In an interview with The Sunday Times, the supermodel, who is pregnant with her second child, weighed in on her former employer Victoria's Secret with an unfiltered take. The decades-old lingerie brand is in the midst of an overhaul. As part of the revamping announced in June, Victoria's Secret introduced The VS Collective, consisting of inaugural ambassadors like Priyanka Chopra and Megan Rapinoe and replacing the company's signature lineup of wing-wearing, runway-stomping Victoria's Secret Angels.
Huntington-Whiteley was once one of those elite figures until she hung up her wings after last walking for the company in 2010. "It was a different time and it's crazy [to say that] because it was 11 years ago," she told The Sunday Times, "which is not that long ago."
Still, in just over a decade, new brands like Savage X Fenty and Aerie have answered the call for inclusivity, casting a harsh light on companies that did not follow suit—Victoria's Secret a prominent offender.
While the brand has since changed its tune—advertising with plus-size and transgender models, for example—to Huntington-Whiteley, it's an opportunity seized late.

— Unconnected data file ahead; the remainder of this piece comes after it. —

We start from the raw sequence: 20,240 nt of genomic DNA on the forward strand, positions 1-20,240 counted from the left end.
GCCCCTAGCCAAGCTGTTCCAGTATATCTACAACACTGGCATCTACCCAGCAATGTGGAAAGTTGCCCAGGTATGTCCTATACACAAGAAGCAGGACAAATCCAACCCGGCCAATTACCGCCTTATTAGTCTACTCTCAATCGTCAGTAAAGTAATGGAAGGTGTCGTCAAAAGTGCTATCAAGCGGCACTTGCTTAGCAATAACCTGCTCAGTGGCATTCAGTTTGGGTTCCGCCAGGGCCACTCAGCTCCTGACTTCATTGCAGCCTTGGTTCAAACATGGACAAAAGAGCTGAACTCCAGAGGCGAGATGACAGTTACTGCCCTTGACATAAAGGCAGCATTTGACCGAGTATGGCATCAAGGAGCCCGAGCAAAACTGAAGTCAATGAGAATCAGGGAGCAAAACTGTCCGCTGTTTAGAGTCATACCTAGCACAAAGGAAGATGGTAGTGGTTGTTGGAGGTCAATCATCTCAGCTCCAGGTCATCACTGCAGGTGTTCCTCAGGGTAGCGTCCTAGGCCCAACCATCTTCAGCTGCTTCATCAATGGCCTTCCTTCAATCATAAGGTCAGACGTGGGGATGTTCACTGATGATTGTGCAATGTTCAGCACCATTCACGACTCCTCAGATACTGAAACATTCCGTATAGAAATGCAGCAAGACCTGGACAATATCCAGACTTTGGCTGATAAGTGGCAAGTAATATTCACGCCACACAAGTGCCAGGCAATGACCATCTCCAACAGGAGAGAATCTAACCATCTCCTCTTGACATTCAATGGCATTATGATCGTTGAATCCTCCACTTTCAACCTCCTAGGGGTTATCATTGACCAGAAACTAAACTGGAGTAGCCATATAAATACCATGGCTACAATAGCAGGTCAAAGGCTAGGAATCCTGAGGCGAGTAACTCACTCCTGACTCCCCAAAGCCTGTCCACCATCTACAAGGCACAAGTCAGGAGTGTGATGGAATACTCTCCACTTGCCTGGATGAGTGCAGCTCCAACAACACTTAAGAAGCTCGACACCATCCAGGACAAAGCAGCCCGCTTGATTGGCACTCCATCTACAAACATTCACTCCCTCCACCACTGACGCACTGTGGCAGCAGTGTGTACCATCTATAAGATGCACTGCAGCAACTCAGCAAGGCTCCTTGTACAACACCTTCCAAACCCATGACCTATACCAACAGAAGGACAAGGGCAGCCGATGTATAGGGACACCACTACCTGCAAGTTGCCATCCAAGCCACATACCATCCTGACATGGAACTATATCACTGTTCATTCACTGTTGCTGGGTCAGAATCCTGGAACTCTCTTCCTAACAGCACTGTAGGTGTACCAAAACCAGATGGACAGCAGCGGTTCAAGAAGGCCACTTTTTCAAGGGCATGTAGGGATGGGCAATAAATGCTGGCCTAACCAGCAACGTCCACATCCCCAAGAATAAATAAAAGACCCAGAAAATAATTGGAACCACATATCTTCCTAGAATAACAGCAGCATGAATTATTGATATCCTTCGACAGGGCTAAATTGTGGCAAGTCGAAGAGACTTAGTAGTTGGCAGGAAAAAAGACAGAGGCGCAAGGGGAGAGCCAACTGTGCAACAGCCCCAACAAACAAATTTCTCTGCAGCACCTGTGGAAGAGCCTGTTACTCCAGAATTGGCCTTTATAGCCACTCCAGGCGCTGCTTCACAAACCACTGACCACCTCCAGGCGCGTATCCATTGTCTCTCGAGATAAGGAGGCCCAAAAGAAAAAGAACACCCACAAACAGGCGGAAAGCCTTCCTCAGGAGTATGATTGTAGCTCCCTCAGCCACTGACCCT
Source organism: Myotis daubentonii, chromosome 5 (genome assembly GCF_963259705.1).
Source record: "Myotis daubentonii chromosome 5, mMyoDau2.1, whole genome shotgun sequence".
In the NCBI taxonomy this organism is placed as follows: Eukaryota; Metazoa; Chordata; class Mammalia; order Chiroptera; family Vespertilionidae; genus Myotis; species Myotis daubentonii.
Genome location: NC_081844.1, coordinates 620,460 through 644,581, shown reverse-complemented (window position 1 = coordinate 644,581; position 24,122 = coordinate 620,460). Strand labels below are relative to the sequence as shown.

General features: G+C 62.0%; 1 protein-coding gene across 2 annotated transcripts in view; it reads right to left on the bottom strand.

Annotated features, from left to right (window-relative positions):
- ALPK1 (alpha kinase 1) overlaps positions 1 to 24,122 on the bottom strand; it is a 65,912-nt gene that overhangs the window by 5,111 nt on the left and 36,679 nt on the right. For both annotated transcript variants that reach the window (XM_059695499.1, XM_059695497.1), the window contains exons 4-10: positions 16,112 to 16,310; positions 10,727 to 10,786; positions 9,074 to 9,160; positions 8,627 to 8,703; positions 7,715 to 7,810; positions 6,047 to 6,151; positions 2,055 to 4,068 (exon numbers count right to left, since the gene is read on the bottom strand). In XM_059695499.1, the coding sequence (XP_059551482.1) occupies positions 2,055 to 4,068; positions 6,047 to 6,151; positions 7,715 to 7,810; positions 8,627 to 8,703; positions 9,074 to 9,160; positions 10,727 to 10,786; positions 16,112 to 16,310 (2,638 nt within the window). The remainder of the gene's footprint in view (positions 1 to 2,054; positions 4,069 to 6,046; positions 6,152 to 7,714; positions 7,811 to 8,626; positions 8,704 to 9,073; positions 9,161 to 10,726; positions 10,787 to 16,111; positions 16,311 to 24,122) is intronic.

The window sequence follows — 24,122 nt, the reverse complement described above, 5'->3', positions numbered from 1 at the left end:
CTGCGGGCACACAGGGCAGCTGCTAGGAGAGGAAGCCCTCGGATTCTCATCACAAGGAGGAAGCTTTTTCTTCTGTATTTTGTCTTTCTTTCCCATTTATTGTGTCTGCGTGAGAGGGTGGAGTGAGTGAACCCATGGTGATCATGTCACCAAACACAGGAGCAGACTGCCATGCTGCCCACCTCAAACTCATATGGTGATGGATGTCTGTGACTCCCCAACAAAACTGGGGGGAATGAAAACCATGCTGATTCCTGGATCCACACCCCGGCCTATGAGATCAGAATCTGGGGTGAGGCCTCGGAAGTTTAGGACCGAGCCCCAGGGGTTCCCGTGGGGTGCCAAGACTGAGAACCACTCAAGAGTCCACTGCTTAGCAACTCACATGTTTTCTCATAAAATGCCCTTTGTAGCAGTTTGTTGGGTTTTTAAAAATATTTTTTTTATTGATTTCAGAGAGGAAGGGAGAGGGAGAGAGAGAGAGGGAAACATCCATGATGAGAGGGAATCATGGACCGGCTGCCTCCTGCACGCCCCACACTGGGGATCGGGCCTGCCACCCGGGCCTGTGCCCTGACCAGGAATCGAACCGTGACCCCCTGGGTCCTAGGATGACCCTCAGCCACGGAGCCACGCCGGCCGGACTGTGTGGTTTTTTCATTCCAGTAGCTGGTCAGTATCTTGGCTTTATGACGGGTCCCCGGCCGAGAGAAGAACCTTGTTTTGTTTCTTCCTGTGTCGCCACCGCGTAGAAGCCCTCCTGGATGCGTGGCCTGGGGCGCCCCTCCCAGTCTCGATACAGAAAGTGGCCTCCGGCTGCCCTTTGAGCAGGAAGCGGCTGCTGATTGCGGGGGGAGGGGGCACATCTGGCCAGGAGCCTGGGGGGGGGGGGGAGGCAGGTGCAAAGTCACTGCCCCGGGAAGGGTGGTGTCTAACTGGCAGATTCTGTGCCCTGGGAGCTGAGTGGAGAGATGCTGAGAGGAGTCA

"I do feel Victoria's Secret really missed the boat with broadening themselves out in the past few years," she said, "and really listening to the cultural shift of what people are looking for from their brand."
Still, the current overhaul is a start. As Amanda de Cadenet, a founding ambassador for the VS Collective, partly wrote at the time of the announcement, "I'm going to be honest, being a ‘Victoria's Secret' anything was never on my career bucket list, in fact it was quite the opposite. So when I was first asked to be a part of the #VSCollective, I was extremely skeptical. But leading with an open mind, I was also curious to learn more. Months later and after hours of in depth conversations with the VS teams to understand the ongoing tangible commitments that are planned, I saw the first steps taken to create a new culture. With a majority female board, and a new holding company, I felt reassured and confident that this is a real opening to shift culture for the better."